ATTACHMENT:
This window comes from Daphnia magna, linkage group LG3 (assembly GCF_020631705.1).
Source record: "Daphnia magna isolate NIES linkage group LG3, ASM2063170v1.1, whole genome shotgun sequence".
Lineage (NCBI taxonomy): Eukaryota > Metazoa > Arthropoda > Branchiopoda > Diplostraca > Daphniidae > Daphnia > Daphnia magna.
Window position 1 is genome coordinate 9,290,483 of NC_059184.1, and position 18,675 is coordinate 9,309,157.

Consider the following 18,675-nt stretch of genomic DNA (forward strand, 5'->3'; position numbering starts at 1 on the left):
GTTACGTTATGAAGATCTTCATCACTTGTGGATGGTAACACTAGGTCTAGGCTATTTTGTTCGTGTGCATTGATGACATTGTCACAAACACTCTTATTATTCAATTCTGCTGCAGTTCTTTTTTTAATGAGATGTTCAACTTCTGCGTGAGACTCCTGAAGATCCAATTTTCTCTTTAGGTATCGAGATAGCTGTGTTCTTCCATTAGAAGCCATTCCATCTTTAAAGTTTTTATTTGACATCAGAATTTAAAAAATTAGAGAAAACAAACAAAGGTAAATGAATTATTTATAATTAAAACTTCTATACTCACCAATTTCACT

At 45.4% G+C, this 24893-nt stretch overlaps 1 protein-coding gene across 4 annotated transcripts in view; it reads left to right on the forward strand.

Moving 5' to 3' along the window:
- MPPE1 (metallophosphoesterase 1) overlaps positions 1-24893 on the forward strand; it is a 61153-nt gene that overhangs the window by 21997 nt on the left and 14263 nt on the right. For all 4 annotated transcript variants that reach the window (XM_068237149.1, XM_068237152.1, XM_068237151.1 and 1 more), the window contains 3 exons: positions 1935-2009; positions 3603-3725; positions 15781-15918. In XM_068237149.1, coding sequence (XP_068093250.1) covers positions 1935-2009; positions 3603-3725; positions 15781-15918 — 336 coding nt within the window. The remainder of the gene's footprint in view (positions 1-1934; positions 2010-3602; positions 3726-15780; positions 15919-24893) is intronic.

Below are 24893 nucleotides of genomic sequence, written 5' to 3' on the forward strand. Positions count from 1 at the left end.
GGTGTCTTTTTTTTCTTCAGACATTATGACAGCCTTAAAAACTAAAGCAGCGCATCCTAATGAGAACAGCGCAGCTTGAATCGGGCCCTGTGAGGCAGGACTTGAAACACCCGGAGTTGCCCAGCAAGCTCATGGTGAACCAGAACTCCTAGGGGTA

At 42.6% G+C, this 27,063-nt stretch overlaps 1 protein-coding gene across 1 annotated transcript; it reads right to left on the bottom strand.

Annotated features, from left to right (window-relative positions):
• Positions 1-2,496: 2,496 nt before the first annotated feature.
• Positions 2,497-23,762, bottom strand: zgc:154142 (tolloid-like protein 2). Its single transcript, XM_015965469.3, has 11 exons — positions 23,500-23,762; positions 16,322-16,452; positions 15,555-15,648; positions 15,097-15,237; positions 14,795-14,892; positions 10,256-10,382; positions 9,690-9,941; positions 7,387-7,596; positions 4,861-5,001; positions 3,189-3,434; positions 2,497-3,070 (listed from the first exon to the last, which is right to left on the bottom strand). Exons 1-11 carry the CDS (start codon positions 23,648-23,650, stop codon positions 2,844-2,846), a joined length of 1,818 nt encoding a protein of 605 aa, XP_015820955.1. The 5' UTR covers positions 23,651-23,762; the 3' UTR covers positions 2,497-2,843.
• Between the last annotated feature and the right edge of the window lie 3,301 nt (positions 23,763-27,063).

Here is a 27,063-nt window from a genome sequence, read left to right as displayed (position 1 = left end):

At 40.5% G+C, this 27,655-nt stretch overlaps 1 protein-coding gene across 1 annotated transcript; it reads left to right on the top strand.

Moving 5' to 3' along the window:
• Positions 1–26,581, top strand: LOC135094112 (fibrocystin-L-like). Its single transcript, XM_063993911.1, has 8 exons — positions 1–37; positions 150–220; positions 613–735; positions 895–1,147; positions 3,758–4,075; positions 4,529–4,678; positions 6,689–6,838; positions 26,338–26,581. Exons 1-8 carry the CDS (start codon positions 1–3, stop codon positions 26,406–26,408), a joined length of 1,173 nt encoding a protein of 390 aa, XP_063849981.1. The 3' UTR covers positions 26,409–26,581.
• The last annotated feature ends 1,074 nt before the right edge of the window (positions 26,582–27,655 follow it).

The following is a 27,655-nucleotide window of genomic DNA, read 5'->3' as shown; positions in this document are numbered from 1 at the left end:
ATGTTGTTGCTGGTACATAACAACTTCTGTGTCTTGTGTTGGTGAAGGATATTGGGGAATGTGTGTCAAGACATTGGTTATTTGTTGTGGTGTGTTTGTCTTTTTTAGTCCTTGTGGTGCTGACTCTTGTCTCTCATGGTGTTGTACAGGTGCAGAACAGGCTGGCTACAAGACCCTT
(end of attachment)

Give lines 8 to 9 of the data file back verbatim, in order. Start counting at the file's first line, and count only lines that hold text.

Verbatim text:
Moving 5' to 3' along the window:
- MPPE1 (metallophosphoesterase 1) overlaps positions 1-24893 on the forward strand; it is a 61153-nt gene that overhangs the window by 21997 nt on the left and 14263 nt on the right. For all 4 annotated transcript variants that reach the window (XM_068237149.1, XM_068237152.1, XM_068237151.1 and 1 more), the window contains 3 exons: positions 1935-2009; positions 3603-3725; positions 15781-15918. In XM_068237149.1, coding sequence (XP_068093250.1) covers positions 1935-2009; positions 3603-3725; positions 15781-15918 — 336 coding nt within the window. The remainder of the gene's footprint in view (positions 1-1934; positions 2010-3602; positions 3726-15780; positions 15919-24893) is intronic.